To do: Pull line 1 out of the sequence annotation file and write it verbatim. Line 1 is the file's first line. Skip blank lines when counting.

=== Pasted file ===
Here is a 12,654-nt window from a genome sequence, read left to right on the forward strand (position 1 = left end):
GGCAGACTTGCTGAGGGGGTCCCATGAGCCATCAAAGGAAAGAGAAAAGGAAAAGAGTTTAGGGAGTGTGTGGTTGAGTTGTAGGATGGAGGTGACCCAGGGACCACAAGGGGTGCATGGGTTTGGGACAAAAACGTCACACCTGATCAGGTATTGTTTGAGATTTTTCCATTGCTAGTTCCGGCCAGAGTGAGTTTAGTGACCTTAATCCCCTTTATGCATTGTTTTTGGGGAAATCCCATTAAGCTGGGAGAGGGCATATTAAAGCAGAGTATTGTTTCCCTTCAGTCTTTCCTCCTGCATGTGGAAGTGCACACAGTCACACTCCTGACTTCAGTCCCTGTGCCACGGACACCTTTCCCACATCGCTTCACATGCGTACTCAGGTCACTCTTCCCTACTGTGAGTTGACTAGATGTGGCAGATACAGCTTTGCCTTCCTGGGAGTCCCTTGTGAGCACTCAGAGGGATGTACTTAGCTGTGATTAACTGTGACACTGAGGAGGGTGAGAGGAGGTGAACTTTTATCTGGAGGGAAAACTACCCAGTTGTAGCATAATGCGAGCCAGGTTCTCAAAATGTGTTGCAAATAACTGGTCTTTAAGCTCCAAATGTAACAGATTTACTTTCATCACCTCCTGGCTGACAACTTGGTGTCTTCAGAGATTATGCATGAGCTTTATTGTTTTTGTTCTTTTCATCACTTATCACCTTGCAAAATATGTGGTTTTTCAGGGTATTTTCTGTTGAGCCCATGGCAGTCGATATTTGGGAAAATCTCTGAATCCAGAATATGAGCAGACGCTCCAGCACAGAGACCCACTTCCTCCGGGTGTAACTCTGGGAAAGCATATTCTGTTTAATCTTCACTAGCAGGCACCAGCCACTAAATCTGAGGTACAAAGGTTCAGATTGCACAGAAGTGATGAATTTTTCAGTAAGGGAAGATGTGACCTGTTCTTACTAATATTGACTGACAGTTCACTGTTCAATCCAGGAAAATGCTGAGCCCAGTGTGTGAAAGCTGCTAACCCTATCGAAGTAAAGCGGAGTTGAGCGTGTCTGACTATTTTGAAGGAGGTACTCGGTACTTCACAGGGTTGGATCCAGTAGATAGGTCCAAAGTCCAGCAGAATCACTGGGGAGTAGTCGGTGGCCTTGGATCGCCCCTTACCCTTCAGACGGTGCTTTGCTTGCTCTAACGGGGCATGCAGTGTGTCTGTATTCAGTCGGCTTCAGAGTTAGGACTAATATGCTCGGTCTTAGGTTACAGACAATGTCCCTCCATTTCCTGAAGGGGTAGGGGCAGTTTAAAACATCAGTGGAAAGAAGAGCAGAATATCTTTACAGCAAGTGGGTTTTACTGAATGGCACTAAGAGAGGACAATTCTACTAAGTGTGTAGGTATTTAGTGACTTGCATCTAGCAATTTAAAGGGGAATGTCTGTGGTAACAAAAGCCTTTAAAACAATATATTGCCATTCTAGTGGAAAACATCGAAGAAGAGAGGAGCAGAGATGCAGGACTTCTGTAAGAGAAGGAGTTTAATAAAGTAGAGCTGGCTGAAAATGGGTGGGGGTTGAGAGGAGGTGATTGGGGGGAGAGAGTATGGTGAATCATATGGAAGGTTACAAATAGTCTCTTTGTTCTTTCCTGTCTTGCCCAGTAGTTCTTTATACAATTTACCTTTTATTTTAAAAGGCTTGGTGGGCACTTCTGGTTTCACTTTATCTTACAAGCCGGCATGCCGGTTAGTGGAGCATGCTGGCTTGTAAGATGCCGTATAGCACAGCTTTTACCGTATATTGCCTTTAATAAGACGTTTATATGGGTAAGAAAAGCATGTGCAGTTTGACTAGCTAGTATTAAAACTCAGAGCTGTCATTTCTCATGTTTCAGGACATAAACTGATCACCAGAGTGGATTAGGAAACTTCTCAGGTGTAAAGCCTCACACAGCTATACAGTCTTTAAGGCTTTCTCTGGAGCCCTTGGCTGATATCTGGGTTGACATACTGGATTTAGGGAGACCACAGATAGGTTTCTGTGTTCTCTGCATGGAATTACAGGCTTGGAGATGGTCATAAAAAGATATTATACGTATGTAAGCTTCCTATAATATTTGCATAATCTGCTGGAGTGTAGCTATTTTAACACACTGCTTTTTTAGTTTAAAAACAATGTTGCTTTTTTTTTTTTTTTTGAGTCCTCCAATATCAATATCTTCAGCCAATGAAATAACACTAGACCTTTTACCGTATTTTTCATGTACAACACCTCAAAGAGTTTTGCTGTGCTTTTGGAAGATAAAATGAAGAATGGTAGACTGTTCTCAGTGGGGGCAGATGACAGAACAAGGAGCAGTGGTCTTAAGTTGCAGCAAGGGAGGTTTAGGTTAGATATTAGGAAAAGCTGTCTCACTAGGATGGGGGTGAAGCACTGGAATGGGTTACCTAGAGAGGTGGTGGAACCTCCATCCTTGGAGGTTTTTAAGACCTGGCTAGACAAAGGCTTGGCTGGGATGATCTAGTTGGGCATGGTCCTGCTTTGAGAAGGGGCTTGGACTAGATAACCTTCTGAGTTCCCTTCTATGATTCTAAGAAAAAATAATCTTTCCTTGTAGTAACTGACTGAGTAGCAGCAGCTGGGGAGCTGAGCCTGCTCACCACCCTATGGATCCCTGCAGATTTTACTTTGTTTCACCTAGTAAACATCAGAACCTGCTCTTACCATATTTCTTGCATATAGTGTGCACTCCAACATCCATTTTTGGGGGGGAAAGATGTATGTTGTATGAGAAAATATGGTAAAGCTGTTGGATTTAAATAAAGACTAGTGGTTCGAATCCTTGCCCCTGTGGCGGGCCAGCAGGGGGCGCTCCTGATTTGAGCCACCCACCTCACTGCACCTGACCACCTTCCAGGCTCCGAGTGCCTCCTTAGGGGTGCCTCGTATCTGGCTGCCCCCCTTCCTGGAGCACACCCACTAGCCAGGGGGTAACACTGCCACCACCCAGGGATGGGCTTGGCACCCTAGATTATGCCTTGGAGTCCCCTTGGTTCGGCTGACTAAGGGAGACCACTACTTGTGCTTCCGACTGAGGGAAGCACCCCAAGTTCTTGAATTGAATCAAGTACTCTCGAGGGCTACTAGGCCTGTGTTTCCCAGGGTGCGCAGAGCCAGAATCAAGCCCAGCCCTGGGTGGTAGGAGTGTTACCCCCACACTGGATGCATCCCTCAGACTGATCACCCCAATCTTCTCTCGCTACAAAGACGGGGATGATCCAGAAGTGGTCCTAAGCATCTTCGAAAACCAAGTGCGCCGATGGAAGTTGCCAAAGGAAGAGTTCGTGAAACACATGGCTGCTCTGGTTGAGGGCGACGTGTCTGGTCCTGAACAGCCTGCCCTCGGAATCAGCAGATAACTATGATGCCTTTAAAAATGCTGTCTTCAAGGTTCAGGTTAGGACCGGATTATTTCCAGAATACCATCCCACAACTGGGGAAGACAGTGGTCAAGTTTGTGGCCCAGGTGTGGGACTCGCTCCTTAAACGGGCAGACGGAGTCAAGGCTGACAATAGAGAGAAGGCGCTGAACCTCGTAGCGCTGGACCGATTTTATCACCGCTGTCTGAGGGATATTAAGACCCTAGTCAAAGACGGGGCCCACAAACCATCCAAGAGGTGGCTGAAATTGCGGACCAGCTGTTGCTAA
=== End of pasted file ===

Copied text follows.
Here is a 12,654-nt window from a genome sequence, read left to right on the forward strand (position 1 = left end):